Caravan maker Fleetwood has felt the brunt of the mining downturn with its profit sliding and its shares falling 17 per cent.
It comes after the company cautioned demand for its worker camps has dwindled.
Fleetwood started developing caravan parks for workers on Western Australia’s mega-pits and large gas-export projects when commodity prices increased.
But with the mining slump, the company is having to go back to its roots of targeting holiday goers, The Australian reported.
“The significant drop in commodity prices during the year caused delays and cancellations to resources projects that flowed through to demand for manufactured accommodation,” Fleetwood’s CEO Stephen Price said.
The company’s net profit for the year to June lowered by 77 per cent to $12.5 million.
The China-driven mining boom has been a boon and a curse for Australian communities. On one side, it led to jobs and infrastructure development as companies like Rio Tinto and Woodside Petroleum invested heavily in towns.
But as workers flooded towns, community faced housing scarcity and increased expenses.
The mining camps were a solution for this, but as the mining boom fades, companies like Rio Tinto cuts up to $US5 billion in costs and jobs disappear, the company faces tenancy and rent price problems, particularly in WA.
Merill Lynch senior economist Saul Eslake said recently WA is edging towards a recession as unemployment climbs.
Woodside’s $16.3 billion gas-export venture near Karratha also fell through when it could not find sufficient reserves.
Rio mine workers use Fleetwood’s caravan park at Searipple in Karratha. It is now only 65 per cent full.
Rio Tinto and Fleetwood signed a deal last year for accommodation at the Searipple village. The village was to be updated under the new contract, Fleetwood said.
Earlier last year Rio extended its accommodation services contract with a six-month extension and 350 more rooms.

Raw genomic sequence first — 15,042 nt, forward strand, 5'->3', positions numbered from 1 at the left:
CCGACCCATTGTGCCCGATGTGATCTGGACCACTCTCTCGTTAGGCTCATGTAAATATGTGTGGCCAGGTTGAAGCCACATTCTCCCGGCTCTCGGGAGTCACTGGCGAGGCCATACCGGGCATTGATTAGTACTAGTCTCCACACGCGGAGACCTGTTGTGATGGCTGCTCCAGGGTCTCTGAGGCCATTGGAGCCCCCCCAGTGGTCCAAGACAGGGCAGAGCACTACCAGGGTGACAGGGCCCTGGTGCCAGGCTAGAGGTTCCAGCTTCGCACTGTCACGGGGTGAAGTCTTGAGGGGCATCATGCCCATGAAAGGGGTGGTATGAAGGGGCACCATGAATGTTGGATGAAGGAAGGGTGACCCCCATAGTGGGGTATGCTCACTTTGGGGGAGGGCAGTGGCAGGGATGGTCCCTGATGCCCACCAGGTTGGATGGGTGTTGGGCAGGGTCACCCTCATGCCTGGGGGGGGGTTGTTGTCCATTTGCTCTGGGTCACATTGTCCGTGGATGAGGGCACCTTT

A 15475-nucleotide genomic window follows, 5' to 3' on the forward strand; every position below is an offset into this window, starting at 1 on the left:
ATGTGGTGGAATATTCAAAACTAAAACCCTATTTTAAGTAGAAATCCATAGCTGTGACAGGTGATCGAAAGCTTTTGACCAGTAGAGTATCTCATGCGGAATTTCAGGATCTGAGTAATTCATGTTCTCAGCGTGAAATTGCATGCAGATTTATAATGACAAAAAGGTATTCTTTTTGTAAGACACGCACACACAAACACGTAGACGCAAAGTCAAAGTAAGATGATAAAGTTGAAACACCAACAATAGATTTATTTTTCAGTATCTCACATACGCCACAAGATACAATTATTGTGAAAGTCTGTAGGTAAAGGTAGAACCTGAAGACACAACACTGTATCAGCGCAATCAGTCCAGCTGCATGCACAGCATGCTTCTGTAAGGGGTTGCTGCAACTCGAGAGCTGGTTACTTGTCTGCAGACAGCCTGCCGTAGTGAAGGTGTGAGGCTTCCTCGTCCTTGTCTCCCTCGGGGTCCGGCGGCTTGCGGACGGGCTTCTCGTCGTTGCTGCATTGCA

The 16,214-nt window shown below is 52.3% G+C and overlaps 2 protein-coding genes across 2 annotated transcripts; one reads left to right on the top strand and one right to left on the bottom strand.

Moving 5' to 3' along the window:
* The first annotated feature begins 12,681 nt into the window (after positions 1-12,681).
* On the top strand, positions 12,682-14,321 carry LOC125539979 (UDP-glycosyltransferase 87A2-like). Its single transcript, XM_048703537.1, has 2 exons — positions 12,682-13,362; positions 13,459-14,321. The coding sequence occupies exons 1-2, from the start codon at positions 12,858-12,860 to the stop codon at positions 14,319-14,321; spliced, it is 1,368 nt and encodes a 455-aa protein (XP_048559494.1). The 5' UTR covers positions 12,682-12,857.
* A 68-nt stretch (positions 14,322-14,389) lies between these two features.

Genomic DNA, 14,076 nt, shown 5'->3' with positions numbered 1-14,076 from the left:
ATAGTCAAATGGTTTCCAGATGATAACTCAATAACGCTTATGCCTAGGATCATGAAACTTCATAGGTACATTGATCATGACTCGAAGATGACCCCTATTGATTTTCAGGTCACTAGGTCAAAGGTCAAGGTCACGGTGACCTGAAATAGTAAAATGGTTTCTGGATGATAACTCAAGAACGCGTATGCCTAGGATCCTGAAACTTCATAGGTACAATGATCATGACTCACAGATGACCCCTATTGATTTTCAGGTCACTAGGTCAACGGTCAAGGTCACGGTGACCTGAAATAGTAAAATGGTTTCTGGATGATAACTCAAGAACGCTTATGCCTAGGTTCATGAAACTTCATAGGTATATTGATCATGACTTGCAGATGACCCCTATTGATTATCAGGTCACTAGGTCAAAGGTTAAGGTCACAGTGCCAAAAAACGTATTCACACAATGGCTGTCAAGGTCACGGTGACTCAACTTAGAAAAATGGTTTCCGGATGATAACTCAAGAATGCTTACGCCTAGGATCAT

Karratha is facing its smallest population growth since 2005. In 2011, half of the 12,000 workers living in and near Karratha were in the mining or construction sector.
This means the town cannot ramp up other industries to fill the mining void.
"If you had a room in Karratha 12 months ago you'd have filled it in a second," managing director of Ausco Modular Anthony Walsh said.
Rental rates have slumped by 20 per cent, with one in five units remaining empty, he added.
The company is also having second thoughts of a mining camp with a capacity of 1000 in Gladstone in Queensland as there is no certainty if projects will proceed there.
Fleetwood won a contract from Gladstone Council to build a 1000 person accommodation camp in the area.
Another company in WA, Brighthouse, which focuses on caravan parks, focused specifically on mining accommodation in 2008 as the industry boomed.
This comprised half of its business when the industry boomed but it has fallen by 30 per cent.
The company’s chief strategist David Holland concurs with Fleetwood’s strategy and said there is a better market for tourism and retirement villages.
“The boom in that kind of (resources) work is over,” he said.
“There is a progression from temporary units to a smaller, more permanent operational workforce.”
Another industry to feel the mining slump is regional aviation, which has slowed down as commodity prices dip